To make a mess of a metaphor, in the shadow of this are my highlights:
I was very grateful to Stuart Maconie for a throwaway comment on BBC 6 Music last month - 'New music' he said '...is music you haven't heard before.' He said this in response to a reader thanking him for introducing him to The Lemonheads.
With that in mind I note my Spotify algorithm introduced me to a lot of new music last year but not much of it from 2017 albums. But I pick out the following bands or artists I enjoyed for the first time:
The Vryll Society
Beyond the Wizard's Sleeve
In a year in which I had three months sabbatical leave a lot of reading was catching up. Lee Child and Chris Brookmyre kept me page-turning when that was necessary. As did Robert Harris' Conclave. Tim Marshall's Prisoners of Geography educated me, James Rebanks' The Shepherd's Life moved me, John Lanchester's Capital impressed me, Paul Beatty's The Sellout made me think, Stanley Donwood's Slowly Downward worried me, as did John Sopel's If Only They Didn't Speak English but for different reasons. I finally read Peter Carey's True History of the Kelly Gang and it is one of the finest books I have ever read.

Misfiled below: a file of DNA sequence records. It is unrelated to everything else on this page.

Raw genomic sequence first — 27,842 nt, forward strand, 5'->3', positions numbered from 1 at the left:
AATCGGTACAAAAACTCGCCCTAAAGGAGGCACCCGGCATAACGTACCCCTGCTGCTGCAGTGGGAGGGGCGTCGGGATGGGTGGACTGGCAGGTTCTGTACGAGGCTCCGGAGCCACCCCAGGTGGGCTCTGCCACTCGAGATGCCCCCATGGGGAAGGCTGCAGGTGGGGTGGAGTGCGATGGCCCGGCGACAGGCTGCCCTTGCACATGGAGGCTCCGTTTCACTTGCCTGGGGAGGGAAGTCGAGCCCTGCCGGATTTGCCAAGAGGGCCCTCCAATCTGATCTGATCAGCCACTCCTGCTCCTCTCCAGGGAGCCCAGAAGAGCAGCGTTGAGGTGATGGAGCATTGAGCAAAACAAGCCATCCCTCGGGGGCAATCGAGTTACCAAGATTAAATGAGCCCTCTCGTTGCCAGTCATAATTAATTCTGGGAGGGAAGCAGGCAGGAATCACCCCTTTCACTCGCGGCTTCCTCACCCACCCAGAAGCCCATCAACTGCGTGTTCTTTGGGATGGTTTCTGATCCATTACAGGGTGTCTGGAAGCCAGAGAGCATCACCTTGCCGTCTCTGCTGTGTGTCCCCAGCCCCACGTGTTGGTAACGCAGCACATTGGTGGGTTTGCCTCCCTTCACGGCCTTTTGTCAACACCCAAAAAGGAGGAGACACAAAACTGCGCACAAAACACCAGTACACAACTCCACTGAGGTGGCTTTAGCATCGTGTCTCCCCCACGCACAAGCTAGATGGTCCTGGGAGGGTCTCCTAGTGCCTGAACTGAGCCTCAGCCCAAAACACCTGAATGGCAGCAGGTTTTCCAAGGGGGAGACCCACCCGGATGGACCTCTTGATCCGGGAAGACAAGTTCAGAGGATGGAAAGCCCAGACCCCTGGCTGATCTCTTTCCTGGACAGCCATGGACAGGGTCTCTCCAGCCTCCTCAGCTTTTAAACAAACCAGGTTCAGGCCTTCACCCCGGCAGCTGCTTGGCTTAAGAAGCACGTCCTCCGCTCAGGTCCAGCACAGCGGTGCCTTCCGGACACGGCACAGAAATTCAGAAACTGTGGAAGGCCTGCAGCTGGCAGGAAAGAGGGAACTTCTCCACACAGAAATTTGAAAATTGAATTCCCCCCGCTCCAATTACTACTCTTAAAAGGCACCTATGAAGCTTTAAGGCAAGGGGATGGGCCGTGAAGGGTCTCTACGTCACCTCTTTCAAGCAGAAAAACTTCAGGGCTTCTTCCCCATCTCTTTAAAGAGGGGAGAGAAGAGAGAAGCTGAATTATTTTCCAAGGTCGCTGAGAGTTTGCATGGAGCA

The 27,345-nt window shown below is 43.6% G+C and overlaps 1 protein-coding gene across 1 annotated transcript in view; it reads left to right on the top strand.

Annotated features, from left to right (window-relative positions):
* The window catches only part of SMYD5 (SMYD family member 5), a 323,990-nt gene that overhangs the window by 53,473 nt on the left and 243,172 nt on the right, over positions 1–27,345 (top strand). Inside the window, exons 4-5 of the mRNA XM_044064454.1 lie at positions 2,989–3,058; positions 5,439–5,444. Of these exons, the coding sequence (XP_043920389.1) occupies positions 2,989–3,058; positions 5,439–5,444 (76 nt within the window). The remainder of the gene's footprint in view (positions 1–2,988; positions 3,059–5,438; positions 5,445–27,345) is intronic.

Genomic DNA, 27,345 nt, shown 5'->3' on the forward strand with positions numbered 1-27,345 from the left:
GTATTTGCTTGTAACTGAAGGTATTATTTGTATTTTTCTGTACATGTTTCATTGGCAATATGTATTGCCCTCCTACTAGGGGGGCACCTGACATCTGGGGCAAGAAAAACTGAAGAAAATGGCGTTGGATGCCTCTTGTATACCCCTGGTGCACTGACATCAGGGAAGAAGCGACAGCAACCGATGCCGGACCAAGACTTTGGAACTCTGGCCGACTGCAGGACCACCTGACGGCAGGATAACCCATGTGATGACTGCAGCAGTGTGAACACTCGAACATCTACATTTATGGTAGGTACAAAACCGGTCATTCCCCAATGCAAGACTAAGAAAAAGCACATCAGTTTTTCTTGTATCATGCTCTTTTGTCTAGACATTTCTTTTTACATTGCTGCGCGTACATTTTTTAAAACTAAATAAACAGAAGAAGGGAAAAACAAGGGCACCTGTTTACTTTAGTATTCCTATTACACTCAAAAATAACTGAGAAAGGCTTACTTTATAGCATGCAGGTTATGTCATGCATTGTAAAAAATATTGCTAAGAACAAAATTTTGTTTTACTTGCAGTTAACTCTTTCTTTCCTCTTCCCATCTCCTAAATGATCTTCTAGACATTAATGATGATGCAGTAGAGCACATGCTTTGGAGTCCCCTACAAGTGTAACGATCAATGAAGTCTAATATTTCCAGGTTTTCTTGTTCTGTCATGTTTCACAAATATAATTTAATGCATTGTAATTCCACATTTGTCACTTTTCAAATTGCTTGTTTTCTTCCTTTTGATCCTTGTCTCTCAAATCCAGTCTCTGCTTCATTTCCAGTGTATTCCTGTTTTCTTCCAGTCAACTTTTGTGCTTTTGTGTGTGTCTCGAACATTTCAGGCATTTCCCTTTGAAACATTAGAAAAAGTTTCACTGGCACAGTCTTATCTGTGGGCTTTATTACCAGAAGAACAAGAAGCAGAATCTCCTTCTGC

Podcasts were a new thing for 2017. I started with the wonderful S-Town and moved on through Serial 1 and 2. This led me to subscribe to the excellent This American Life. I now regularly listen to The Political Party and Richard Herring's Leicester Square Theatre Podcast. I dip into Rob Bell's The Robcast but find it annoying that he crams 20 minute's material into an hour. My heroes really shouldn't do this.
Honourable mentions to 50 Things That Made the Modern Economy, The Infinite Monkey Cage, Crowd Science and More or Less, all of which were catch-ups rather than Podcasts.
Spent less time at the movies than I would have liked to (Ghost in the Shell good fun) but enjoyed DVD Scandi-noir a lot - Follow the Money, The Bridge, The Killing I, II and III. Line of Duty was also excellent.
Sad to see the end of The Barn pub at Wraxall. Coates House, Nailsea now gets our custom. Bordeau Quay in Bristol bit the dust (it had been going down for a while) but the Pony and Trap at Chew Magna goes from strength to strength as does WB at Wapping Wharf.
Grayson Perry's The Most Popular Art Exhibition Ever! at the Arnolfini was insightful, moving and strived to explain the two parts of divided Britain to each other.
Here's to more and better culture in 2018.